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Last Updated: Sunday, 15 February, 2004, 17:09 GMT
Hubble sees 'most distant object'
By Jonathan Amos
BBC News Online science staff, in Seattle

Abell 2218 magnifies the new object by a factor of 25

The farthest object in the Universe yet detected has been seen by scientists using the Hubble and Keck telescopes.

It is so distant its light must have set out when the Universe was just 750m years old to reach the Earth now.

Details of the discovery were revealed by a team of astrophysicists from the California Institute of Technology.

They said the work underlined again the remarkable capabilities of Hubble and called on Nasa to reverse its decision to stop servicing the telescope.

The US space agency has confirmed it will not send another shuttle to upgrade the space telescope, which probably means Hubble has no more than three years of full observations ahead of it.

"We need Hubble... we could not have made this discovery without it," said Caltech's Richard Ellis, who was explaining his institute's latest work at the annual meeting of the American Association for the Advancement of Science here in Washington State.

"One of the instruments that would be placed on the telescope is a new infrared camera which would be perfect for the work we want to do.

"Many of us hope the decision to abandon further visits to Hubble will be examined very carefully because the scientific potential is very great."

Cosmic history

The new object was first seen in a series of observations of a cluster of galaxies known as Abell 2218, conducted with Hubble's Advanced Camera for Surveys, installed on its last servicing mission.

It is forming stars prodigiously and is a very energetic source, so it may be an example of an object from that early time
Richard Ellis,
Caltech
The object is not in the cluster but situated a long way behind it. Abell 2218 was simply used as a "gravitational lens" - a massive foreground object that can bend and magnify the light of objects much further away.

Gravitational lensing is a remarkable astronomical trick, first predicted by Einstein, that allows scientists to probe regions of the Universe that are estimated to be 13bn light-years away - to look back in time to when some of the very first stars were shining.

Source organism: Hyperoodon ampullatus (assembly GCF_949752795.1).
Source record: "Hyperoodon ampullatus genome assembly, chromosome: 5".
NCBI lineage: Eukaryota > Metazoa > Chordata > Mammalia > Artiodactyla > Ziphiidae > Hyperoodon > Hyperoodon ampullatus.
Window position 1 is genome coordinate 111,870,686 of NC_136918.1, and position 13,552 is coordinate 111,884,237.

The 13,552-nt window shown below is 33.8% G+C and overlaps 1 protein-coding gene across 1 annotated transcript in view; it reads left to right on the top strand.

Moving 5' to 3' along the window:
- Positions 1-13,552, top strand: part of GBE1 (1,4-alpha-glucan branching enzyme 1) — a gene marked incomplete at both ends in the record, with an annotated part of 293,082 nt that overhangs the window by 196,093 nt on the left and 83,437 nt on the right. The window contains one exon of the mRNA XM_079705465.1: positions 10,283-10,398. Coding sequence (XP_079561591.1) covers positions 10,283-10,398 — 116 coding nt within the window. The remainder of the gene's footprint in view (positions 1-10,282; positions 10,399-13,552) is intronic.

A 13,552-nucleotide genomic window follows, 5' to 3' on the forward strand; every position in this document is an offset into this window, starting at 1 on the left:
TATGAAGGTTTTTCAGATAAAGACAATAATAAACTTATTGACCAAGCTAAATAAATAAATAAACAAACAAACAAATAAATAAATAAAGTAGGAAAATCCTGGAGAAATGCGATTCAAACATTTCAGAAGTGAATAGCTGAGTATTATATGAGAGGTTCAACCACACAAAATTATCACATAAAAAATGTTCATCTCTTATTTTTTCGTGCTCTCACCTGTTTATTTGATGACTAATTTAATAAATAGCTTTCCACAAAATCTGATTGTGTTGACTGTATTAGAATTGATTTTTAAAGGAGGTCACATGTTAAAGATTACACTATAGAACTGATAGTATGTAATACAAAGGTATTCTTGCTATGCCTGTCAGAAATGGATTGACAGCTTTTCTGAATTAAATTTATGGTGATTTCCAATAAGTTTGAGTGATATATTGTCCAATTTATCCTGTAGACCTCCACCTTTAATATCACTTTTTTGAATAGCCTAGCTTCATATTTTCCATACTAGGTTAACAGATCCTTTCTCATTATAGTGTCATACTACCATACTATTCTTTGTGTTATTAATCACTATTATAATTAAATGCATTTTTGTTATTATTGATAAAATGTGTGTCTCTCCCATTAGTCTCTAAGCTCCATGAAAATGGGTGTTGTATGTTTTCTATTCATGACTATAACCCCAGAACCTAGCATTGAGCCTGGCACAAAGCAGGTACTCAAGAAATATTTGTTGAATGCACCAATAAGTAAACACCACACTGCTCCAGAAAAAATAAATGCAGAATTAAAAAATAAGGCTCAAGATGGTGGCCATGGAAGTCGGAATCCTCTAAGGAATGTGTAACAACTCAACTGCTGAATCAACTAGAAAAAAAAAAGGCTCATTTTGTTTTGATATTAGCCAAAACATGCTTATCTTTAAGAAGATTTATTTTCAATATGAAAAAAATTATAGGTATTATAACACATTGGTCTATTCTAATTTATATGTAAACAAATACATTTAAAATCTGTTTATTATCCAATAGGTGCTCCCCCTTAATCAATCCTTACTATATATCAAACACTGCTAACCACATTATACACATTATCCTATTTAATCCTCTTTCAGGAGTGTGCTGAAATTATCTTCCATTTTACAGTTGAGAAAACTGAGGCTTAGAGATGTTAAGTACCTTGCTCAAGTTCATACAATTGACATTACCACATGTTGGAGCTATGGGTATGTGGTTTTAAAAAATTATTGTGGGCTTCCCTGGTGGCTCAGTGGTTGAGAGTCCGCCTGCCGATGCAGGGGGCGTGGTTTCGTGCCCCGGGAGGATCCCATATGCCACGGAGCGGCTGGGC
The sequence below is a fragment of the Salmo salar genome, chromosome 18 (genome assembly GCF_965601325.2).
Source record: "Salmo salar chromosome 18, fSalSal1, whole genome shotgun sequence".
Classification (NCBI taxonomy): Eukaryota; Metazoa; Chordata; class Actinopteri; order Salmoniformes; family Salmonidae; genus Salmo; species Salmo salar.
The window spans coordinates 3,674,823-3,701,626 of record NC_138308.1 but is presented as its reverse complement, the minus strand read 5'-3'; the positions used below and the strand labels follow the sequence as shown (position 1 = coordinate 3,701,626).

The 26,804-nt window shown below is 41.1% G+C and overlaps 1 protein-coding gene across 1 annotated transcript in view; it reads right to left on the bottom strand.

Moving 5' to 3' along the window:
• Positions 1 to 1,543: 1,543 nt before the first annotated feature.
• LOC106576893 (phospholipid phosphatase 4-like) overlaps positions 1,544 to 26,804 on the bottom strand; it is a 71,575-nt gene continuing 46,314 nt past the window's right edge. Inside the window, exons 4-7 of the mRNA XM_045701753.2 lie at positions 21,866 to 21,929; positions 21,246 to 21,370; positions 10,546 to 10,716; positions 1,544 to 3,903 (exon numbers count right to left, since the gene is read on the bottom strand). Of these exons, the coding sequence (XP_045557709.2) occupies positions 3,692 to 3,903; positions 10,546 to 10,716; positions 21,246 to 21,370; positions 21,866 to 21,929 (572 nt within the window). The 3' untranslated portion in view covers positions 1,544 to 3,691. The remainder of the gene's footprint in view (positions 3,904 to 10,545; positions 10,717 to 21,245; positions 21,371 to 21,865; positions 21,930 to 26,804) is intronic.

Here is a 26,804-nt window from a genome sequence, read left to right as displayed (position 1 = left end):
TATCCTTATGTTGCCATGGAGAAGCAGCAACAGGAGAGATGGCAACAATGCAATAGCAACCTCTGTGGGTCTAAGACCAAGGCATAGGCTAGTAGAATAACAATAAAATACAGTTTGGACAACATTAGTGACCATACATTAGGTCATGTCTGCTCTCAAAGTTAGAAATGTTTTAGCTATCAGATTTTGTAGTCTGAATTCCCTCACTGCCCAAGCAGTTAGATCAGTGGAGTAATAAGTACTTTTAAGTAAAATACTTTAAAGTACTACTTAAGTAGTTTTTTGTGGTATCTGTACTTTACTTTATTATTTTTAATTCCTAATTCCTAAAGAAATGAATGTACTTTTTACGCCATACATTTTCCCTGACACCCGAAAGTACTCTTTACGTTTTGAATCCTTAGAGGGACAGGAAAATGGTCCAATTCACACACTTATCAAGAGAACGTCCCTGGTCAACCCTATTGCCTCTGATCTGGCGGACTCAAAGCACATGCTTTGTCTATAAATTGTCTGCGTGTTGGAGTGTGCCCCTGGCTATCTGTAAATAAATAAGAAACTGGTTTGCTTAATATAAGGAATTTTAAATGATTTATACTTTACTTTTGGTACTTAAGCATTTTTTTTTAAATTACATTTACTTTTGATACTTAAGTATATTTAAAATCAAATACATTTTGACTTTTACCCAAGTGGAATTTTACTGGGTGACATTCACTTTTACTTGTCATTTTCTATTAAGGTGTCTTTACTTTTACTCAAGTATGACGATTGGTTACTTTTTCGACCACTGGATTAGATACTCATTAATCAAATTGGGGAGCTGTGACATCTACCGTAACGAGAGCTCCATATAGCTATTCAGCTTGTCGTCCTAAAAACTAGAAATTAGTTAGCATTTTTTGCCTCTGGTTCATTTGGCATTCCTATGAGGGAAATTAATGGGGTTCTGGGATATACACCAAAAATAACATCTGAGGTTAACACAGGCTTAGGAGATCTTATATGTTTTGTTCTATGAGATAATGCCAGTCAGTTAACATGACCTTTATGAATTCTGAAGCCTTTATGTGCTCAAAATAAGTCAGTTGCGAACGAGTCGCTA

The Hubble images were analysed to work out the new object's redshift, which measures the degree to which its light is being stretched by the expansion of the Universe.

The greater the redshift, the more distant the object and the earlier it is being seen in cosmic history.

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The Hubble data suggested a redshift of 6.6, but follow-up observations with the 10-metre Keck telescopes on Hawaii indicated the new object probably has a redshift closer to 7.0 - a record.

"The new object is a small and compact system of stars," said Professor Ellis. "It's about 2,000 light-years across; our own galaxy by comparison is about 60,000 light-years across.

"It is forming stars prodigiously and is a very energetic source, so it may be an example of an object from that early time [just after the "Dark Ages"] that is the first of its kind to form in the Universe."

The term "Dark Ages" was coined by the English Astronomer Royal, Sir Martin Rees, to signify the period in cosmic history when hydrogen atoms first formed but stars had not yet had the opportunity to condense and ignite.

Nobody is quite clear how long this phase lasted, and the detailed study of the cosmic sources that brought this period to an end is a major goal of modern cosmology.

The latest discovery has been written up for a forthcoming paper in the Astrophysical Journal. The lead author is Caltech astronomer Jean-Paul Kneib.


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Richard Ellis, California Institute of Technology
"We think we found the most distant object currently known"



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